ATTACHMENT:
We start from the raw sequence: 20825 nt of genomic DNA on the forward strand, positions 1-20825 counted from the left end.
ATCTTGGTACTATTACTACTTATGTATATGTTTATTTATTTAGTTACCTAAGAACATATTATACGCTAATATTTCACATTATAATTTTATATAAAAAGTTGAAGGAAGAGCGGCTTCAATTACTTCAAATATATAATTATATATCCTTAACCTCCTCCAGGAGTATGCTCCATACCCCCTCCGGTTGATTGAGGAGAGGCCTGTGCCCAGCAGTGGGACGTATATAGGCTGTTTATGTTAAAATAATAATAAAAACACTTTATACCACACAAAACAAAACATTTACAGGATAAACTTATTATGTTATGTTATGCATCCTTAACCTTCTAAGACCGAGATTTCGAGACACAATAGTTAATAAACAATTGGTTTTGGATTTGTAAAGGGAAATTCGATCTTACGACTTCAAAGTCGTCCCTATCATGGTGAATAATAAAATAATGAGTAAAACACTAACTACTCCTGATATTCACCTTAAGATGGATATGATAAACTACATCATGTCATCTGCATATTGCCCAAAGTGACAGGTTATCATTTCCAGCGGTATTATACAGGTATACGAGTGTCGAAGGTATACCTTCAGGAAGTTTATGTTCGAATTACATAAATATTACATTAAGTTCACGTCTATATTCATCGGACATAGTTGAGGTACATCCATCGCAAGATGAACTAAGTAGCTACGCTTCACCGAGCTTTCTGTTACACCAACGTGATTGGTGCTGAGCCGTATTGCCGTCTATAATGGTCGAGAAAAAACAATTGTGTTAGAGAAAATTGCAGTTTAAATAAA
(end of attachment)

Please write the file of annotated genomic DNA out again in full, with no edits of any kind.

We start from the raw sequence: 20825 nt of genomic DNA on the forward strand, positions 1-20825 counted from the left end.
ATCTTGGTACTATTACTACTTATGTATATGTTTATTTATTTAGTTACCTAAGAACATATTATACGCTAATATTTCACATTATAATTTTATATAAAAAGTTGAAGGAAGAGCGGCTTCAATTACTTCAAATATATAATTATATATCCTTAACCTCCTCCAGGAGTATGCTCCATACCCCCTCCGGTTGATTGAGGAGAGGCCTGTGCCCAGCAGTGGGACGTATATAGGCTGTTTATGTTAAAATAATAATAAAAACACTTTATACCACACAAAACAAAACATTTACAGGATAAACTTATTATGTTATGTTATGCATCCTTAACCTTCTAAGACCGAGATTTCGAGACACAATAGTTAATAAACAATTGGTTTTGGATTTGTAAAGGGAAATTCGATCTTACGACTTCAAAGTCGTCCCTATCATGGTGAATAATAAAATAATGAGTAAAACACTAACTACTCCTGATATTCACCTTAAGATGGATATGATAAACTACATCATGTCATCTGCATATTGCCCAAAGTGACAGGTTATCATTTCCAGCGGTATTATACAGGTATACGAGTGTCGAAGGTATACCTTCAGGAAGTTTATGTTCGAATTACATAAATATTACATTAAGTTCACGTCTATATTCATCGGACATAGTTGAGGTACATCCATCGCAAGATGAACTAAGTAGCTACGCTTCACCGAGCTTTCTGTTACACCAACGTGATTGGTGCTGAGCCGTATTGCCGTCTATAATGGTCGAGAAAAAACAATTGTGTTAGAGAAAATTGCAGTTTAAATAAA